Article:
4. Today our SSPX chapel had its pilgrimage to the Shrine of the Immaculate Conception on Kaskaskia Island. The river was unusually high so the water was right up to the levees and some of the fields below us were flooded. The sky was overcast for the first half, which was great, because there is no shade at all on the levee, along the top of which we circled the island to reach the beautiful chapel built by Father Marquette for his mission among the Kaskaskia Indians. (Here is a bit of history and pictures.) The fine old organ, built in the 1800s and restored in 2003, is one of only three of its kind surviving; it has a very good sound! I love playing old instruments, and this one is glorious, though I had to omit the trumpet stop, which was horrendously flat this year (last year all of them were in good tune). I pulled together a schola cantorum of boys from LaSalette Boys' Academy, one young man from St. Louis, and a gentleman from Kansas City who directed the chant; and several girls from Springfield and three from St. Louis made up the feminine section. We sang Mass IX, for feasts of Our Lady; the propers were those of Our Lady on Saturdays; "O Mary of Graces," Arcadelt's "Ave Maria," "Panis Angelicus," "O Esca Viatorum", and "Hail, Holy Queen" were the hymns and my volunteer choir sent them soaring to the rafters! There's nothing like a well-sung High Mass and these young folk did a wonderful job -- God reward them!

5. Ultimate Frisbee is a lot of fun. It has become the traditional post-pilgrimage-and-picnic game at Kaskaskia. We didn't have too much of a game this year, alas, because we didn't think anyone had brought a Frisbee along. Next year, though...

6. My eleven-year-old sister is teaching my sixteen-year-old sister how to crochet next to me. I haven't done that in ages... I might start again. If not for the risk of tendonitis, which I got last time I crocheted something rather large, I'd do it all the time; but I guess it's a matter of caution.

7. I find it amazing how hard it is to think of seven random little things to put that wouldn't bore readers out of their minds. Of course, I don't know that I'm not doing it anyway... am I?... I hope not. :)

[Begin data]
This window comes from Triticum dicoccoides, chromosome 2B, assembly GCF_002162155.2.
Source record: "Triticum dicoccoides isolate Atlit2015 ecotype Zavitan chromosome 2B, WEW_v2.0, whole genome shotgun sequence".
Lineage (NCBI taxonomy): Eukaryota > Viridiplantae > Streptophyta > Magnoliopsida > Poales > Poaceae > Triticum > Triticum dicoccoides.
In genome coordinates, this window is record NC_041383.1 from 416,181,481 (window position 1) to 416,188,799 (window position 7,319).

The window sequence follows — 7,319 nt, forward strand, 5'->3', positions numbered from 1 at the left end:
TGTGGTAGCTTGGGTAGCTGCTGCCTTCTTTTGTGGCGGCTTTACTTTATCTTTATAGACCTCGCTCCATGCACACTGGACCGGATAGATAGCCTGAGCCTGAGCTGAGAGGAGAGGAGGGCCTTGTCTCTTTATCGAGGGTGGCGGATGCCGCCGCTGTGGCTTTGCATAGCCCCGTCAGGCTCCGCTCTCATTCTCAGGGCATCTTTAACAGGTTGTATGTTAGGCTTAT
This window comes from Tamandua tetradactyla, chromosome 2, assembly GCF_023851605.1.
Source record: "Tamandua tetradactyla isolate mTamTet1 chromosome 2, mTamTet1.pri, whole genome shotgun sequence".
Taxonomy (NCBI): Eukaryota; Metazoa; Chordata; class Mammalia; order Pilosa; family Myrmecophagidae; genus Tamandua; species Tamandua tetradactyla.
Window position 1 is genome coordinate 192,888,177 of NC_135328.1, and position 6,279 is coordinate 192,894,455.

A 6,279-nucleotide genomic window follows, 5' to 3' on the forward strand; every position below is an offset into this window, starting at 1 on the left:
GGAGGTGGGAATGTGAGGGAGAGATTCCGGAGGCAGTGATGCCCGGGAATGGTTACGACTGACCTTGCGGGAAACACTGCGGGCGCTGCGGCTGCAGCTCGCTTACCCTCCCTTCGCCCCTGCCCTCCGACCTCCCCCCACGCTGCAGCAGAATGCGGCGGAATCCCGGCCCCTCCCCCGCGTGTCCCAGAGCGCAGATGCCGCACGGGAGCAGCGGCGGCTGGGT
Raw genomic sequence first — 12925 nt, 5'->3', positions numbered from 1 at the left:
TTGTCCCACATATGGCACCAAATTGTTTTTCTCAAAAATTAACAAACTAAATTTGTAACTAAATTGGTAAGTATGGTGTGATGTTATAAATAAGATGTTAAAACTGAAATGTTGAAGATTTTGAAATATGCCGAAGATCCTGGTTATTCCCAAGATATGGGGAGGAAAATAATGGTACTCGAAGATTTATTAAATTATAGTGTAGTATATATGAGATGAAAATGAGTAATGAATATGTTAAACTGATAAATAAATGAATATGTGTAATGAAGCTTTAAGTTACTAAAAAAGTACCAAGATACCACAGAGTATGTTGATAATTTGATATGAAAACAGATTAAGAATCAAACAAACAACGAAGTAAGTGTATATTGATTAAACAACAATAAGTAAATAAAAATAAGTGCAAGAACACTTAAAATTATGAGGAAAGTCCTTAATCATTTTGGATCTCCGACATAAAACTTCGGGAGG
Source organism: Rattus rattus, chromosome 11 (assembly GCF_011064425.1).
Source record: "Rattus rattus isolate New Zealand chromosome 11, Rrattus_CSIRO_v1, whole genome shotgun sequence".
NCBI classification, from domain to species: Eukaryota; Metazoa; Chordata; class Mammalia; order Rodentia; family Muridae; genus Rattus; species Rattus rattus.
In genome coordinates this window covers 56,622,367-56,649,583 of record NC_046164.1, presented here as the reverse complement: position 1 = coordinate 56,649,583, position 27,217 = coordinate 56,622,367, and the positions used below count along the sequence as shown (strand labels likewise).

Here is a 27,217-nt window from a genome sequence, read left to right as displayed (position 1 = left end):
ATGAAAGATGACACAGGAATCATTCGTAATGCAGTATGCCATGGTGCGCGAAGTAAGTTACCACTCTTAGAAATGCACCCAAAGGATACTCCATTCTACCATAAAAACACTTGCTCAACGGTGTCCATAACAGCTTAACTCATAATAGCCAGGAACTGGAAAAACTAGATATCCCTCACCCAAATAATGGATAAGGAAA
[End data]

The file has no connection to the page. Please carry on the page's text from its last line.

Wednesday, May 20, 2009

what a concert!

Last night I went to the Sheldon, a lovely old building downtown which now houses a concert hall and art gallery, to hear two dear friends and one acquaintance from college play a "Prelude Performance" for the Artist Presentation Society. It was magnificent. Alyssa Santoyo, guitarist, led off with a wonderful group of pieces from a Bach Suite for Unaccompanied Cello, followed by a piece that will always hold her signature for me - Heitor Villa-Lobos' Choros No. 1. This was the fourth time I'd heard her play it, and it still held the magic and delight of the first. She finished up with a duet with her teacher, and though I don't remember the name, I remember it was lovely!

Michael McElvain, pianist, followed; and he held me as spellbound as he always does. He started off with two preludes by Rachmaninoff. The first, in D, was sweet and rich; the second, in B-flat, a fortissimo firestorm. Not to stop with this, he came back with our beloved teacher, Daniel Schene, to play Schubert's four-hand Fantasie in F Minor. I leaned over the edge of the balcony, watching them. They looked like a fine machine - perfectly in unison. I don't know how long the piece was, but I could have watched and listened for hours; so flawlessly calculated was every crescendo, so perfectly matched the tone, that they were one musician, rather than two. Afterward, I slipped backstage with Michael's girlfriend to congratulate them both, and when she commented on their perfect coordination, saying, "It was as if your minds were linked," he said, "Well, there's undoubtedly a connection, somewhere." I said, "Somewhere in the heartstrings of the piano..." and he gave me an approving look and said, "Why, yes, that might be it."

The last section of the concert was jazz. This one was by far the longest, due to the typical improvisations in the four pieces, including one original composition by the guitarist of the group. The featured performer was the drummer, Kevin Neyer, who went all-out on his complicated solos. We sat downstairs for this part, and I was fairly deafened by some of it; but I was certainly impressed by their musicianship. I'm no lover of jazz; but there was no doubt that every musician in the group was excellent and I joined heartily in the applause.